“Born-again” or “true” believers, exhibit the following traits:

- they emerge in the context of crisis, or a loss of religious authority

- they carefully distinguish between the “religious” and the “cultural”

- their communities form around the self-definition of individuals as “believers”

- they explicitly reject “non-religious” elements

- they seek to define the “true tenets of the religion”

- they enforce strict rules of dos and don’ts

- they share the feeling that “our” community is a minority in the midst of a secular or even pagan society

In this vein, think of some very conservative evangelical (including Pentecostal) groups in the US or elsewhere; some off-beat Mormon communities that still practice polygamy; some strongly ideological settler communities in the West Bank. Call to mind too various new religious cults, some of which, like in the case of Jonestown in Guyana, end up literally destroying themselves through mass suicide. In the next blog I will consider the vast network of Muslim Salafis.

On the other hand, the various sects of Haredim, or Ultra-Orthodox Jews in New York or the Mea Shearim quarter of Jerusalem do not fit this category. They are conservative and traditional communities that follow the same creeds and rituals from one generation to the next.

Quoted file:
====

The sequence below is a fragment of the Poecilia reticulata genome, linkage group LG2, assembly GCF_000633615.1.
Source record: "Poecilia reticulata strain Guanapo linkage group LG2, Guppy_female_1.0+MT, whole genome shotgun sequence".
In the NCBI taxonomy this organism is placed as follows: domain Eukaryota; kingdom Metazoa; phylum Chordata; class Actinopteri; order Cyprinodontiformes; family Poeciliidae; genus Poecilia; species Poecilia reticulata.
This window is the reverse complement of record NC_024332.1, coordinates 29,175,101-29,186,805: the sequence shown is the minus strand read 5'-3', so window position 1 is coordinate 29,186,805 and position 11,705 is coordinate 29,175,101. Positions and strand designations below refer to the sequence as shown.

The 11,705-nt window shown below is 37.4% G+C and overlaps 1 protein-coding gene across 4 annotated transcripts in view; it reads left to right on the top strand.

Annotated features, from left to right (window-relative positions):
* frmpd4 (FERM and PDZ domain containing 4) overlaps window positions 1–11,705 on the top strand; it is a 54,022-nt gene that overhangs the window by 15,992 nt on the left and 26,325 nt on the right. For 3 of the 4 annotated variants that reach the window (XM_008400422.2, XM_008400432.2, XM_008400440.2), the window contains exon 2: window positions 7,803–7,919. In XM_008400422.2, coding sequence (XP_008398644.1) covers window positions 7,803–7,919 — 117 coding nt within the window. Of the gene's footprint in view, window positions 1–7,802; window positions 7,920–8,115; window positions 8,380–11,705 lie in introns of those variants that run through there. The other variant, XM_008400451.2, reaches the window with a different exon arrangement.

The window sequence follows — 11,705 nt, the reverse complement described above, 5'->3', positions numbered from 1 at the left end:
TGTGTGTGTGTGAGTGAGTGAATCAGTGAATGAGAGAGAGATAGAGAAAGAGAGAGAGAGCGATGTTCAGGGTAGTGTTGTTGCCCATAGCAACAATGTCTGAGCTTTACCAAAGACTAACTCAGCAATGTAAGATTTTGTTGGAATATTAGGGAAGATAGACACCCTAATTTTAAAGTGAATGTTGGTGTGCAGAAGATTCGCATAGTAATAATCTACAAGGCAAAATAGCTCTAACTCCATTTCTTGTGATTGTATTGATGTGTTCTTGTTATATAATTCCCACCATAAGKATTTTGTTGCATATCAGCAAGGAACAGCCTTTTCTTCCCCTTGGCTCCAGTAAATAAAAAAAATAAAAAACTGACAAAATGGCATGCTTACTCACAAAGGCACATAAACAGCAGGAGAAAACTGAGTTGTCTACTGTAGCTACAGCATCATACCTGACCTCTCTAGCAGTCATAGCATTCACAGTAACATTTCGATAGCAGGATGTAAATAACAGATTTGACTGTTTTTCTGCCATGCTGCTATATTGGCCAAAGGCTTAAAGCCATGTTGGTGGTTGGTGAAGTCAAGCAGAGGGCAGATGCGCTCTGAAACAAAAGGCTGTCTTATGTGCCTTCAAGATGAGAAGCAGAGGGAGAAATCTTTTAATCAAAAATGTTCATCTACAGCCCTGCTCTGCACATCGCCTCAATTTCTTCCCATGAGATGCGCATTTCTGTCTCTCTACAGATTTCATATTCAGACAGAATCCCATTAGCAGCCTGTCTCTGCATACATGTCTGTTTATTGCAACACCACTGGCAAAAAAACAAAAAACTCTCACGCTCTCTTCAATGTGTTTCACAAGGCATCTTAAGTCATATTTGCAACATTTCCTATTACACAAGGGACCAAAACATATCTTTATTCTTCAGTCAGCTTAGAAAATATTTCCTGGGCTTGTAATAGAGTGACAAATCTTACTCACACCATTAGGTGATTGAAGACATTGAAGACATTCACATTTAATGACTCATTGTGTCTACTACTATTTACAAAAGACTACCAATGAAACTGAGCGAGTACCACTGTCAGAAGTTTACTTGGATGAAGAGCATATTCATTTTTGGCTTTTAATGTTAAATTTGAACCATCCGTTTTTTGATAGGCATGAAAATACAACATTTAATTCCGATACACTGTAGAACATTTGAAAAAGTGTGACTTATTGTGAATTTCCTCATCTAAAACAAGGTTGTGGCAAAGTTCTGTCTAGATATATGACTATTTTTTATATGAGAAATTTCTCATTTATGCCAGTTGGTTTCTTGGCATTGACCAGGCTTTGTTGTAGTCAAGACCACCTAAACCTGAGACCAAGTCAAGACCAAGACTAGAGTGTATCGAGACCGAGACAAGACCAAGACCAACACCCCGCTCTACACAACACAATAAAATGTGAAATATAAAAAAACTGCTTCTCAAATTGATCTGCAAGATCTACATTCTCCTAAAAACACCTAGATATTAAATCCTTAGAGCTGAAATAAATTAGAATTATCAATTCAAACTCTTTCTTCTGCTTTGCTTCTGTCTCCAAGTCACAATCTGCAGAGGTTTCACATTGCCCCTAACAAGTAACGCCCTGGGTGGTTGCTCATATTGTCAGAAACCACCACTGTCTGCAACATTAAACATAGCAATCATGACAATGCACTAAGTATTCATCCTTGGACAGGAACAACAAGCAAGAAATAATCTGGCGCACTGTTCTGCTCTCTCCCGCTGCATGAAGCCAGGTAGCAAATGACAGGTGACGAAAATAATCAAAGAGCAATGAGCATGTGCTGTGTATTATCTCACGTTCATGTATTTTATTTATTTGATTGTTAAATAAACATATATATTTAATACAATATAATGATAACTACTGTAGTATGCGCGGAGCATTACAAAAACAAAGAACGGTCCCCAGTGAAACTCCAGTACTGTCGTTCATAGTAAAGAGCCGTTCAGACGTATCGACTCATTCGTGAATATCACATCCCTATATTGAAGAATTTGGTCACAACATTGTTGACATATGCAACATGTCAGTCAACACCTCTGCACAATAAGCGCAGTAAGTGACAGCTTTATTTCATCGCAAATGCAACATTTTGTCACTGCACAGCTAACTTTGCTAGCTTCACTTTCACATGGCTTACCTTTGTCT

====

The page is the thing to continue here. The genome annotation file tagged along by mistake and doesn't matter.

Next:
Though many of these groups openly loathe the dominant culture and often western-led modernity itself, Roy is correct in noting that they profoundly interact with modernity and all the tools it can offer. Many of them are technologically savvy, leaning on the latest computers and smart phones to communicate, articulate their teaching, and proselytize others. And that is the point: this kind of religiosity comes from the west.

Take one of the great “televangelists” of the Muslim world, the young Egyptian Amr Khaled, who travels the world speaking to packed audiences everywhere he goes. Millions follow him on satellite television too. But make no mistake about it: at the heart of his preaching is the word tawba – “repentance.” This is no coincidence, because he is calling for individuals to repent and be “saved.” It’s like Billy Graham urging nominal Christians to come forward after his preaching and be “born-again.”

This is not so much religion as it is “religiosity,” argues Roy. The trappings of individual cultures are mostly discarded in favor of strict rules demarcating the clear boundaries of the group. He explains it again in terms of Islam:


“Muslim identity is recast according to what are seen as purely religious behavioural patterns, and not on the basis of a given culture. Even if the term culture is used, it is more the meaning of a set of values than the expression of a given literary or anthropological culture. (Usually the term values is preferred because it emphasizes belief and ethics in culture.) The definition of a religious community as a voluntary gathering of believers who intend to live according to the definite patterns of their faith . . . is a Western (or more precisely US) view of religion in society” (39).